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Urban Alleys: New Roles for Old Paths

By May 30, 2012July 8th, 2014No Comments

The concept of what an alley is varies from place to place. But alleys everywhere are in a state of flux, changing and responding to how people live and businesses operate. Some of these changes are pretty exciting – and have a lot to do with how they are paved, and if the potholes are kept at bay.

In Chicago, adherents to the Chicago Plan of 1909 (which was drawn by up by the venerated Daniel Burnham, a design described as “the most influential document in the history of urban planning”), more than 1,400 miles of alleys provide utility access and places for garages for city residents as well as businesses, large and small. By contrast, Manhattan (New York City) has almost no alleys. The difference is most visible in how Chicagoans have their garbage picked up from the alleys, while tony New Yorkers find themselves sidestepping garbage (and garbage smells) that is placed at the curb, at the front doors of multimillion-dollar town homes.

In Europe, alleys in older parts of cities follow centuries-old footpaths, most of them too narrow to handle vehicular traffic. In the old quarters of Barcelona, Paris, London, Rome and Vienna, alleys are filled with restaurants, boutiques and service providers – often, a fashionable place to promenade. In the trendy Le Marais quarter of Paris, distinguishing between streets and alleys is sometimes hard to do. It’s in the alleys where the most fashionable businesses are and where their stylish patrons gather.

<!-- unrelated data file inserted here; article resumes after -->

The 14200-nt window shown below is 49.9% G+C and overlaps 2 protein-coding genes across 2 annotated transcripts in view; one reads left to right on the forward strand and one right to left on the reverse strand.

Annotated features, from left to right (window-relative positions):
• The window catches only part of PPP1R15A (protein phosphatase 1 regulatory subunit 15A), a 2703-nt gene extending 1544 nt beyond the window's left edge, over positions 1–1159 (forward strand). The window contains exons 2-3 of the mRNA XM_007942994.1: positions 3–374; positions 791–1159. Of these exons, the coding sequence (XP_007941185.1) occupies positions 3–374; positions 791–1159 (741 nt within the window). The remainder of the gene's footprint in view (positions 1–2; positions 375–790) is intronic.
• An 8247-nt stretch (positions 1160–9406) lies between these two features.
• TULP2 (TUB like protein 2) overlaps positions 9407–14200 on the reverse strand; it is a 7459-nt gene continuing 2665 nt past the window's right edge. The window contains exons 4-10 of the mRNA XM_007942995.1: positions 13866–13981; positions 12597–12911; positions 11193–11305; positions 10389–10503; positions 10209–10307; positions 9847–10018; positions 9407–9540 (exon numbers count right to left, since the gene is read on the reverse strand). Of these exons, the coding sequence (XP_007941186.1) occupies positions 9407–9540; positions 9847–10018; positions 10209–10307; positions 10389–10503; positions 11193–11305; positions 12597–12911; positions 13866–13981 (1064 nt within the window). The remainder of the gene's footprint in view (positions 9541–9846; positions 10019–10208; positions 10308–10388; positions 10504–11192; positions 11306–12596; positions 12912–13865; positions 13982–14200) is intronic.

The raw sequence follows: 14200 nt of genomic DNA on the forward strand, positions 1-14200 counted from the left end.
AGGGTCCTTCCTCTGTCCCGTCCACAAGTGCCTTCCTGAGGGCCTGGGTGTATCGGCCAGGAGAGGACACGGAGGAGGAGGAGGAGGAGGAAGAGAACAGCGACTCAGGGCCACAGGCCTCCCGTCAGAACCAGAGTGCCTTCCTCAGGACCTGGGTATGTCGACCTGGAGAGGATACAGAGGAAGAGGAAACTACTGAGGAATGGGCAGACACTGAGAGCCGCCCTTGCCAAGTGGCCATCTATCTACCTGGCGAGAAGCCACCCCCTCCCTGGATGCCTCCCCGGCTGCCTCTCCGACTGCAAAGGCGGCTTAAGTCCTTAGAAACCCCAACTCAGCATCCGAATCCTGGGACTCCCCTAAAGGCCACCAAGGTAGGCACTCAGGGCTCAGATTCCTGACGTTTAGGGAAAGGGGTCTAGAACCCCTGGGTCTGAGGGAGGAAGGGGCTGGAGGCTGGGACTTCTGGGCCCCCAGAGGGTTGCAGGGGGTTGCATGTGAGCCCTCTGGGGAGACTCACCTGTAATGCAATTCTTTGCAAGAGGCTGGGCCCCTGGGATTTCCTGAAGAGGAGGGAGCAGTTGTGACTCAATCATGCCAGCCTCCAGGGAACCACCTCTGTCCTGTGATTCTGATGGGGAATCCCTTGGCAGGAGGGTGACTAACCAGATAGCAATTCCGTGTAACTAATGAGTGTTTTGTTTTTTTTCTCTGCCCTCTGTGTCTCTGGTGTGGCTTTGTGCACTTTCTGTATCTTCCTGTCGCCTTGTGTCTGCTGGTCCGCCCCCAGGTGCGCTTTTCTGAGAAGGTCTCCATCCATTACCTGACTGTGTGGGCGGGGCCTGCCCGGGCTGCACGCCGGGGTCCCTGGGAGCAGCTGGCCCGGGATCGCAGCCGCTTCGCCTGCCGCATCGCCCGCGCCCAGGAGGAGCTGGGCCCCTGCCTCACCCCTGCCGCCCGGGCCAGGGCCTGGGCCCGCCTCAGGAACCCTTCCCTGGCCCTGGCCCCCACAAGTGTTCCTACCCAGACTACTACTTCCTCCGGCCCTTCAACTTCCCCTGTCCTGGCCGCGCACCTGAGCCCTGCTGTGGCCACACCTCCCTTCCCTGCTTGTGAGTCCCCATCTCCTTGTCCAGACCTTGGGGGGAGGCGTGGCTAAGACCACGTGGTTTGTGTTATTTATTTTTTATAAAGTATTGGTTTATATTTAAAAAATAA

Chicago’s permeable alley pavement experiment

Back in Chicago, the alleys are viewed as both a problem and a solution. The pavement is deteriorated in many areas (see photos), in part due to irregular maintenance and to frequent utility cuts. Many are still paved with bricks, an indication of how infrequently alleys are resurfaced.

But the larger problem is overall hard surfaces in Chicago and many other urban areas in America. In heavy rains, water is not absorbed naturally into the earth but instead runs off roofs, parking lots, roads and alleys into the storm sewer system. In low-lying areas, the water load is so great that streets, viaducts and basements flood in a matter of minutes. A multi-billion dollar “Deep Tunnel Project,” which is about half complete, is intended to channel these rainwater floods to a series of reservoirs. However, it will not be complete until 2029, and even then skeptics suggest it will never be able to handle all the water all the time. In the meantime, this watershed is mixed with raw sewage which empties into Lake Michigan after storms and befouls the cities beachs with high bacteria counts. This can happen a dozen or more times per summer, disappointing beachgoers for days at a time.

To mitigate the stormwater loads, Chicago is experimenting with permeable pavement in what it calls the “Green Alleys Program.” Permeable pavement comes in many forms, some of which can look like traditional asphalt (or, paving blocks and grids); all feature holes with a porous underlayment that allows water absorption. In a current test in the city, only a depressed center of some alleys is permeable while the remainder is traditional asphalt. The rainwater channels to the permeable section, preventing it from flushing out to the street and into a storm system drain. Much of the city nearest Lake Michigan is underlain with sandy soils, which further helps with this soaking up of rainwater – once the hard surface above it allows water to percolate down.